Listen to this article
One economist after another has laid into Chile’s economic performance in recent weeks. Hernán Büchi, Conservative finance minister in the mid-1980s, said the decline in growth “ought to worry us”, while Eduardo Aninat, his Christian Democrat successor in the latter half of the 1990s, said he was concerned by “public complacency”.
But Andrés Velasco, the current minister, shows little sign of being a man under fire, patiently defending his government’s plans to smooth the rate of expansion and reduce the volatility resulting from highs and lows in the price of copper, which accounts for almost 60 per cent of exports.
Chile’s growth – likely to end the year at about 4.5 per cent – seems respectable by Latin American standards. But it has fallen markedly from last year’s 6.3 per cent and is well below the average of 7 per cent in the 1990s.
Critics say the government’s rigid adherence to macro-economic orthodoxy has undermined its ability to take advantage of copper prices, which have tripled in the past three years. Mr Velasco rejects this. “They get short-term macro-economic performance and longer-term growth trends mixed up,” he says.
In an interview with the Financial Times, Mr Velasco blamed the slowdown in growth this year on short-term supply shocks, among them strikes and accidents in Chile’s largest copper mines and rising international oil prices.
On top of that, Argentina unexpectedly almost doubled the price of the natural gas it exports to Chile and cut volumes. Chile depends on Argentina’s gas for more than a third of its electricity generation, though industry was most affected by the cuts, being forced to use diesel fuel at up to five times the cost.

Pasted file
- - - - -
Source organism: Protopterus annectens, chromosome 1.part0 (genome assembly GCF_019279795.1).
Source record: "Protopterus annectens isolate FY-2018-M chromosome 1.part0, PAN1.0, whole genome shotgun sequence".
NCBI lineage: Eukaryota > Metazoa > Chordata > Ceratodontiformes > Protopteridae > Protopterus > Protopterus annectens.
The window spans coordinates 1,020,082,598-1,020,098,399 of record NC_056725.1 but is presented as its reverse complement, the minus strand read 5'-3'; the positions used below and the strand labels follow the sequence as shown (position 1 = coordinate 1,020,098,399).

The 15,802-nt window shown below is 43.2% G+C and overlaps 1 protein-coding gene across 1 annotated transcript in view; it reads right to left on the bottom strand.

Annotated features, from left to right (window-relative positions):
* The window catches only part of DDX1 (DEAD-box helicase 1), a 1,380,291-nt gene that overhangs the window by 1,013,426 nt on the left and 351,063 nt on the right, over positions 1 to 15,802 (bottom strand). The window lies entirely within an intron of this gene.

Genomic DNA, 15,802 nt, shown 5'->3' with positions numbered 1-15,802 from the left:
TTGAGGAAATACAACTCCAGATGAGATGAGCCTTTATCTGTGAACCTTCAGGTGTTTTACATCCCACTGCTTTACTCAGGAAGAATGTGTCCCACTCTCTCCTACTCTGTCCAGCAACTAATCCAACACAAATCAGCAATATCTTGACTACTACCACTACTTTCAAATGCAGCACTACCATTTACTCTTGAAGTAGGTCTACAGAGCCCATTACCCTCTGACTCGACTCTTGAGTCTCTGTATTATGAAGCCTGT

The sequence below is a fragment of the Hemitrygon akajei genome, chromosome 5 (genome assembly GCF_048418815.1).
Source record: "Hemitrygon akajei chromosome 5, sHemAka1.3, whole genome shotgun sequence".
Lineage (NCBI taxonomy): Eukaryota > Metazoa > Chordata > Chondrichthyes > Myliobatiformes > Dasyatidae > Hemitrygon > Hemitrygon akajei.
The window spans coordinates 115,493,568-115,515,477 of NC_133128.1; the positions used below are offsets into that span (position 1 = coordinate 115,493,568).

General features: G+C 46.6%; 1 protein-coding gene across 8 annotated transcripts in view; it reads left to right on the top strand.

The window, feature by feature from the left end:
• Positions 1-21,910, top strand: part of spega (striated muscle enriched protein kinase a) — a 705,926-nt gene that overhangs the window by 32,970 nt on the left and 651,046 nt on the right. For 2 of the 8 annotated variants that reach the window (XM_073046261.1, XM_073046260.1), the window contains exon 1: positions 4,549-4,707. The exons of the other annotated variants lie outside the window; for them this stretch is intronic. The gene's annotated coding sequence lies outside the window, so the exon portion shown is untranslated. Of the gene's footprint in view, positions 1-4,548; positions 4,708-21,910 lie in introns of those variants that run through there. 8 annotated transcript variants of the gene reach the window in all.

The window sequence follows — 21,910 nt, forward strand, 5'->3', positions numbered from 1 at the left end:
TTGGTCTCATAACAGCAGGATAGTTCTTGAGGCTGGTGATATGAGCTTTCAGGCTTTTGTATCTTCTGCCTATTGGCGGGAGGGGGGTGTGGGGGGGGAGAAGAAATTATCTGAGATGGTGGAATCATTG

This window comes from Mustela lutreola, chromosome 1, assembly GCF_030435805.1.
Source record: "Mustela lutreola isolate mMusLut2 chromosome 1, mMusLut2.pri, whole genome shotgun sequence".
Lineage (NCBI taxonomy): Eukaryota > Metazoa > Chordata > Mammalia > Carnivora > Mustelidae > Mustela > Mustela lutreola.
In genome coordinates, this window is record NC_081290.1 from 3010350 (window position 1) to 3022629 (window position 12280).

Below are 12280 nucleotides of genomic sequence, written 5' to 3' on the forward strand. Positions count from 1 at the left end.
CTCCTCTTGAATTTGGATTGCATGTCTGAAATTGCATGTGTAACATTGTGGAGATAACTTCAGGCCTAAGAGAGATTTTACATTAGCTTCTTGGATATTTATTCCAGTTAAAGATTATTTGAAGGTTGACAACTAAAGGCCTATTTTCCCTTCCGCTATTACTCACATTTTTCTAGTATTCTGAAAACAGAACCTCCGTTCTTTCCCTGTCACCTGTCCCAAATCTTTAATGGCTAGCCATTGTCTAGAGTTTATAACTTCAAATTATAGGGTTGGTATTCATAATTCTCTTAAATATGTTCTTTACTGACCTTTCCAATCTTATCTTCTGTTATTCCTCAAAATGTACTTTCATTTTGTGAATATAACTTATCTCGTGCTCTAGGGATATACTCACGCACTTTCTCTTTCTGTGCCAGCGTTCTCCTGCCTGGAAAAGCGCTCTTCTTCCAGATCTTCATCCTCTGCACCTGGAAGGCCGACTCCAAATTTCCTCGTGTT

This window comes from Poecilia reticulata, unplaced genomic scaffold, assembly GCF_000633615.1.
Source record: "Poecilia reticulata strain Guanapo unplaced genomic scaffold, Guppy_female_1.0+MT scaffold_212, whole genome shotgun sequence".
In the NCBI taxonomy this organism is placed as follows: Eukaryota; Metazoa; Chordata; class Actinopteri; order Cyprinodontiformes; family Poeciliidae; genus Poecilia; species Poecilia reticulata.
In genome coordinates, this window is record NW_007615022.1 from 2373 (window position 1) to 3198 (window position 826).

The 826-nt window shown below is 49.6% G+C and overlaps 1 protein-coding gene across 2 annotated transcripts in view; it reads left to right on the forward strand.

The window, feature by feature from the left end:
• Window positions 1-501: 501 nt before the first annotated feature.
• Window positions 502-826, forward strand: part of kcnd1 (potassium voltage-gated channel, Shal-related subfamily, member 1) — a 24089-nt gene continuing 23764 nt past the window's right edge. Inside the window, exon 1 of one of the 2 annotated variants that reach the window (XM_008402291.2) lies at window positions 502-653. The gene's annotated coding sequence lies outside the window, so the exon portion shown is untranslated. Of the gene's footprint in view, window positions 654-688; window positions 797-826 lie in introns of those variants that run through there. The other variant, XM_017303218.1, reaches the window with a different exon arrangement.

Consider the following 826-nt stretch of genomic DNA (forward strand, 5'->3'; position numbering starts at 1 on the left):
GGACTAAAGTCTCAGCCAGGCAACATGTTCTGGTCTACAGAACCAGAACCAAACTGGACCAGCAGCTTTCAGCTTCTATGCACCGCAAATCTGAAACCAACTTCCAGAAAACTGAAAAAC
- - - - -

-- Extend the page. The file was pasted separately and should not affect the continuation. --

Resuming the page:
Although he has come under pressure to take advantage of increasing revenues from the copper boom to pump up spending in needy areas, Mr Velasco is sticking firmly to the counter-cyclical fiscal rule introduced in 2000. It requires a structural budget surplus of 1 per cent of gross domestic product, with spending targeted to revenues based on long-term copper prices, which for 2006 were calculated at $0.99 per pound – less than a third of the highs reached this year.
Mr Velasco says that because of this rule, Chile has had “dramatic success” in stabilising growth and he rejects criticisms that Chile should be growing more because of high copper prices: “The very purpose of macro-economic policy in Chile is to insulate economic activity at home from commodity prices abroad.”
Volatile growth caused by copper prices “was precisely Chile’s problem for decades and to have overcome that is the biggest achievement of macro-economic policy in Chile”.
However, in spite of success in stabilising the economy, the sagging growth has prompted a chorus of criticism, notably from the so-called “group of 20” of Chile’s leading economists, who are calling for the phasing out of the 1 per cent surplus rule to allow greater spending on education and to promote competition through tax breaks for businesses.
“We have to pay more attention to micro-economic problems but the government lacks ambition to carry out serious reforms in this area,” says Harald Beyer, of the centre-right CEP think-tank in Santiago and one of the group.
Felipe Larraín of the University of Chile, another of the 20 economists, highlights four main problems that must be tackled to stimulate growth: low education standards, a lack of innovation, rigidity in labour markets and over-regulation in areas such as the environment.